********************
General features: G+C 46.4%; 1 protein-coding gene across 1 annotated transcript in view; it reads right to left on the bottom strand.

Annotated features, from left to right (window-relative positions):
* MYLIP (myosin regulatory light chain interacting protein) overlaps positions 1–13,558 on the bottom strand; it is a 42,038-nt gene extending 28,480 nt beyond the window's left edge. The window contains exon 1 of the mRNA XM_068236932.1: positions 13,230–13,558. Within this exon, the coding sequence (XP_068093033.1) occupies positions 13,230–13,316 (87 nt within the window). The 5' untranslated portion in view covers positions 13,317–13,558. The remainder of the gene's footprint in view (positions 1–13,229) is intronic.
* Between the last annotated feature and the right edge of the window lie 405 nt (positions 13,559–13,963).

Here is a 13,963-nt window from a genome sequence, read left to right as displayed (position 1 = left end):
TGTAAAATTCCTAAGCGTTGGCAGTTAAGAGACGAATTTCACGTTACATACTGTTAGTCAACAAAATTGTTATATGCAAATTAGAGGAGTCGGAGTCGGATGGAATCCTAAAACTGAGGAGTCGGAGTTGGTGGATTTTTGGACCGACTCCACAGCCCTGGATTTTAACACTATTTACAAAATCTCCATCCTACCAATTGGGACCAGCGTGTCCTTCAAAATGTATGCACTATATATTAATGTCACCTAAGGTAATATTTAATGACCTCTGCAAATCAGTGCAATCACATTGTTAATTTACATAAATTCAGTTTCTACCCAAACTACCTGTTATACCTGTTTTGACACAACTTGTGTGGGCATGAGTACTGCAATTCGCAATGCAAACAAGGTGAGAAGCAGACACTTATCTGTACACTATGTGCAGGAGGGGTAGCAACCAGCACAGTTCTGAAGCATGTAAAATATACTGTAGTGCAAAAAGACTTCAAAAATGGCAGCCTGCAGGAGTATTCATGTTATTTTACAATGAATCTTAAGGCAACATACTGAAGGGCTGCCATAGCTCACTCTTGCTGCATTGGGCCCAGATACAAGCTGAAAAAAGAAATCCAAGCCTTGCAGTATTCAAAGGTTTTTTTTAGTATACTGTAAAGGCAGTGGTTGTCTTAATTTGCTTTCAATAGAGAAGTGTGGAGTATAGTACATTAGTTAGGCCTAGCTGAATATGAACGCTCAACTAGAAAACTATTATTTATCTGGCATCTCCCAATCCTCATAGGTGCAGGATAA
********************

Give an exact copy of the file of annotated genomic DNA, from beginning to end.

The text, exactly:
General features: G+C 46.4%; 1 protein-coding gene across 1 annotated transcript in view; it reads right to left on the bottom strand.

Annotated features, from left to right (window-relative positions):
* MYLIP (myosin regulatory light chain interacting protein) overlaps positions 1–13,558 on the bottom strand; it is a 42,038-nt gene extending 28,480 nt beyond the window's left edge. The window contains exon 1 of the mRNA XM_068236932.1: positions 13,230–13,558. Within this exon, the coding sequence (XP_068093033.1) occupies positions 13,230–13,316 (87 nt within the window). The 5' untranslated portion in view covers positions 13,317–13,558. The remainder of the gene's footprint in view (positions 1–13,229) is intronic.
* Between the last annotated feature and the right edge of the window lie 405 nt (positions 13,559–13,963).

Here is a 13,963-nt window from a genome sequence, read left to right as displayed (position 1 = left end):
TGTAAAATTCCTAAGCGTTGGCAGTTAAGAGACGAATTTCACGTTACATACTGTTAGTCAACAAAATTGTTATATGCAAATTAGAGGAGTCGGAGTCGGATGGAATCCTAAAACTGAGGAGTCGGAGTTGGTGGATTTTTGGACCGACTCCACAGCCCTGGATTTTAACACTATTTACAAAATCTCCATCCTACCAATTGGGACCAGCGTGTCCTTCAAAATGTATGCACTATATATTAATGTCACCTAAGGTAATATTTAATGACCTCTGCAAATCAGTGCAATCACATTGTTAATTTACATAAATTCAGTTTCTACCCAAACTACCTGTTATACCTGTTTTGACACAACTTGTGTGGGCATGAGTACTGCAATTCGCAATGCAAACAAGGTGAGAAGCAGACACTTATCTGTACACTATGTGCAGGAGGGGTAGCAACCAGCACAGTTCTGAAGCATGTAAAATATACTGTAGTGCAAAAAGACTTCAAAAATGGCAGCCTGCAGGAGTATTCATGTTATTTTACAATGAATCTTAAGGCAACATACTGAAGGGCTGCCATAGCTCACTCTTGCTGCATTGGGCCCAGATACAAGCTGAAAAAAGAAATCCAAGCCTTGCAGTATTCAAAGGTTTTTTTTAGTATACTGTAAAGGCAGTGGTTGTCTTAATTTGCTTTCAATAGAGAAGTGTGGAGTATAGTACATTAGTTAGGCCTAGCTGAATATGAACGCTCAACTAGAAAACTATTATTTATCTGGCATCTCCCAATCCTCATAGGTGCAGGATAA